When it comes to Japanese sweatshirt brands, the first name that springs up is “Loopwheeler.” Their products are knitted on loopwheel machines, which create an extremely durable yet fluffy finish that vintage sweatshirts have. As such, the brand’s been garnering loyal fans over the years. In recent years, the problem with mass production in the fashion industry has become visible. Loopwheeler has always been against this way of thinking and though their approach wasn’t embraced at the very start, their first-ever model, the “LW01” sweatshirt is now a staple piece that gets widely featured in media. They’ve collaborated with the band, Sakanaction, and fashion brand, kolor as well; Loopwheeler is a favorite among many brands. We talked to Satoshi Suzuki about his commitment to the craft.
——You established Loopwheeler in 1999 but how did that come about?
Satoshi Suzuki (hereinafter Satoshi): Before starting Loopwheeler, I used to work for an original equipment manufacturer (OEM) specializing in garments, but when the economic bubble burst around the early-mid 90s, all the manufacturers started to move to China. In the 80s, there were around ten loopwheel machine factories in Wakayama prefecture but by 1997, there were only two left. I love loopwheeled products and I’ve always regarded the craftsmen’s skills as a cultural thing. I had a strong desire to preserve this phenomenon and so I founded a sweatshirt brand that only uses knitted loopwheeled fabric.
When people think of sweatshirts, they think of Champion, the American brand. They used loopwheeled machines until roughly 1965, and then they started to incorporate high-speed circular knitting machines for about five years. It was around the 70s when they began to basically only use circular knitting machines. Since then, it’s become the norm to use such machines globally and I think Japan is the only country that still creates high-quality sweatshirts with loopwheel machines.
If there aren’t brands like us that want to keep Japanese techniques alive, then we wouldn’t have any Japanese manufacturers left. I’ve seen many factories close down in the early-mid 90s. Today, it’s impossible to create “Made in Japan” products because the number of manufacturers is dwindling. I didn’t understand the gravity of the situation back then.
——So, you started the brand because you wanted to preserve the culture of loopwheeling. What is it about the technique that you love so much?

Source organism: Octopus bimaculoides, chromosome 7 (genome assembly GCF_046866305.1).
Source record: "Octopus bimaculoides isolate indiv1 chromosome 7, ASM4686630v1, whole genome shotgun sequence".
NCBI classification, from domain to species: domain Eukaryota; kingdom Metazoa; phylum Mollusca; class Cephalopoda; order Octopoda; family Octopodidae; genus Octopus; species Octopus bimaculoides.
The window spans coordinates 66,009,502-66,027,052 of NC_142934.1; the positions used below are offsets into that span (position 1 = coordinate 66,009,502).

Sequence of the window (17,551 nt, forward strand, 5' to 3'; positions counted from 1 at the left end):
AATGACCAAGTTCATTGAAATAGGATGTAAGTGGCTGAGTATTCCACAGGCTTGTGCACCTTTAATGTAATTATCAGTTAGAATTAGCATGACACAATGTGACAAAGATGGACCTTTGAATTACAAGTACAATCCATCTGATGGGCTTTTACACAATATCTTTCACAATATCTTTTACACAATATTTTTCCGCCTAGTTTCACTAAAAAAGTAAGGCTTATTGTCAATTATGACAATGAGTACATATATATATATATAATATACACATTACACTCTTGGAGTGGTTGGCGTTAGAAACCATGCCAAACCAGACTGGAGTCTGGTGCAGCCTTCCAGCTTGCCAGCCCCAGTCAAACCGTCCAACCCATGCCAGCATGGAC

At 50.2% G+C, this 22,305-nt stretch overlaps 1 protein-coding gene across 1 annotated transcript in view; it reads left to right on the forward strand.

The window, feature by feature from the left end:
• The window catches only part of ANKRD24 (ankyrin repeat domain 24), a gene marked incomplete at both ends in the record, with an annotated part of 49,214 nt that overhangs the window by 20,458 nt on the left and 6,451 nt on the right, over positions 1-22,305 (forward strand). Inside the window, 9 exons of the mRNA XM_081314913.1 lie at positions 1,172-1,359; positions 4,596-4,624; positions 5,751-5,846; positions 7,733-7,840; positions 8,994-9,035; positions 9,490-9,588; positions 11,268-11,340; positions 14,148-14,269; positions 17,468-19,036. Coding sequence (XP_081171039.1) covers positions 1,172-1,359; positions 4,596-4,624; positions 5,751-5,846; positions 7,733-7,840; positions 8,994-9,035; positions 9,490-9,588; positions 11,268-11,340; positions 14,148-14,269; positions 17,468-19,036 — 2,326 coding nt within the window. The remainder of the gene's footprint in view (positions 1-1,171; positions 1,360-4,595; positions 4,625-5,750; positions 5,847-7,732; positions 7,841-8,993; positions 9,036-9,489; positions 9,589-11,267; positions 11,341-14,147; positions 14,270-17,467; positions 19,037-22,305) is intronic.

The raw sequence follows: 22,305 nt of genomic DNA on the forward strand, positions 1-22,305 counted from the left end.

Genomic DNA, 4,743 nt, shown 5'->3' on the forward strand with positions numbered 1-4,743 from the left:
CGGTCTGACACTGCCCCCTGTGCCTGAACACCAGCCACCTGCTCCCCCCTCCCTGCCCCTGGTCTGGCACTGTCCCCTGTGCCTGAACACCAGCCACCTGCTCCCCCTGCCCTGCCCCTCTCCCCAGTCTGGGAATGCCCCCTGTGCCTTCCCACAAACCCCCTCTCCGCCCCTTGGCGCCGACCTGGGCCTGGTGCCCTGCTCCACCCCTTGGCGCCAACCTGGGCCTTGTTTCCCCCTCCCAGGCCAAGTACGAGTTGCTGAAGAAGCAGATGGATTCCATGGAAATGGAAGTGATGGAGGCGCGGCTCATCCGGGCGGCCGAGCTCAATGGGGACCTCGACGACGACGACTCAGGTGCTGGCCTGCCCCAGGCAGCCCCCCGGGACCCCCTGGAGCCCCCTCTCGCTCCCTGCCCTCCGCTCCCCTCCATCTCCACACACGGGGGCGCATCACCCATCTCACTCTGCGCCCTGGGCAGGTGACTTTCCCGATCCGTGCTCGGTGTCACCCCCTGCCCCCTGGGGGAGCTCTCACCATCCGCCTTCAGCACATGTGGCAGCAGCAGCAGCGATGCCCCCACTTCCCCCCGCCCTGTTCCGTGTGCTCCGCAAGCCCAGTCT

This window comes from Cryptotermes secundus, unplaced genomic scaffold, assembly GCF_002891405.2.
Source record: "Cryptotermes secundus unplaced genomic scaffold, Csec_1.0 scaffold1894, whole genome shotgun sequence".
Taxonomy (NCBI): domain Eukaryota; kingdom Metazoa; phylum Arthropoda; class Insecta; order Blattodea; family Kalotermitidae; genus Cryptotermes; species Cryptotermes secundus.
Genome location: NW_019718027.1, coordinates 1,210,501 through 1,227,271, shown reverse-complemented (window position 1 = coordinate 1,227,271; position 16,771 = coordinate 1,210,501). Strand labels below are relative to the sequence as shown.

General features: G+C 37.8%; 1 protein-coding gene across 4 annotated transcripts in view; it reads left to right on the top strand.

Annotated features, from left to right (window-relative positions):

Satoshi: With a loopwheel machine, you could only knit one meter of fabric in an hour. Even if you spend the whole day, you would only be able to complete 8 or 9 meters. That’s only 7 or 8 sweatshirts per day. To make more, you would have to increase the number of times the machine rotates, the speed at which you put in the threads, and the pace of threading itself. If you use a circular knitting machine, the process would be 30 times faster. However, if you sew that fast, it creates extra tension on the threads, which prevents the threads from staying in top shape. Loopwheeling is a slow knitting process so there’s none of that excessive tension. It creates a fluffy finish and ensures durability. I think that’s the better choice. It takes time and you can’t mass-produce, but I will stick to loopwheel machines.
Becoming popular internationally before being acclaimed domestically
——Were things going well after you founded the brand in 1999?
Satoshi: At the time, Urahara (a branch of the Harajuku aesthetic) was the trend and so people like clothing that were graphic and cool. Keywords such as “plain and basic,” “Made in Japan,” and “good quality clothing that lasts long” weren’t embraced by the public. I did think about selling some clothes to high-end shops at a wholesale price but no one wanted to work with me. It made me think, “am I doing something wrong?” and it made me feel concerned.
Around the same time, Japanese denim brands like Denime, Evisu, and Fullcount were super popular in England so I thought, “Loopwheeler might have a shot there.” I confided in a friend of mine that lived there and fly over to promote the brand. I went to England around three times for that and luckily, a buyer at Selfridge’s liked the clothes and purchased them. This was around the beginning of the 2000s and thanks to the buyer, British magazines started to feature the brand. After that, Sarah Andelman of Colette in Paris gave me an email and one week later, I went to discuss business with her with clothing samples in hand. She ordered some products the next day. And then, a Jack Spade store in New York started to regularly buy “LW01.” I initially didn’t get lucky in Japan but people abroad took a liking to the phrase, “Made in Japan” as well as the culture of Japanese artistry.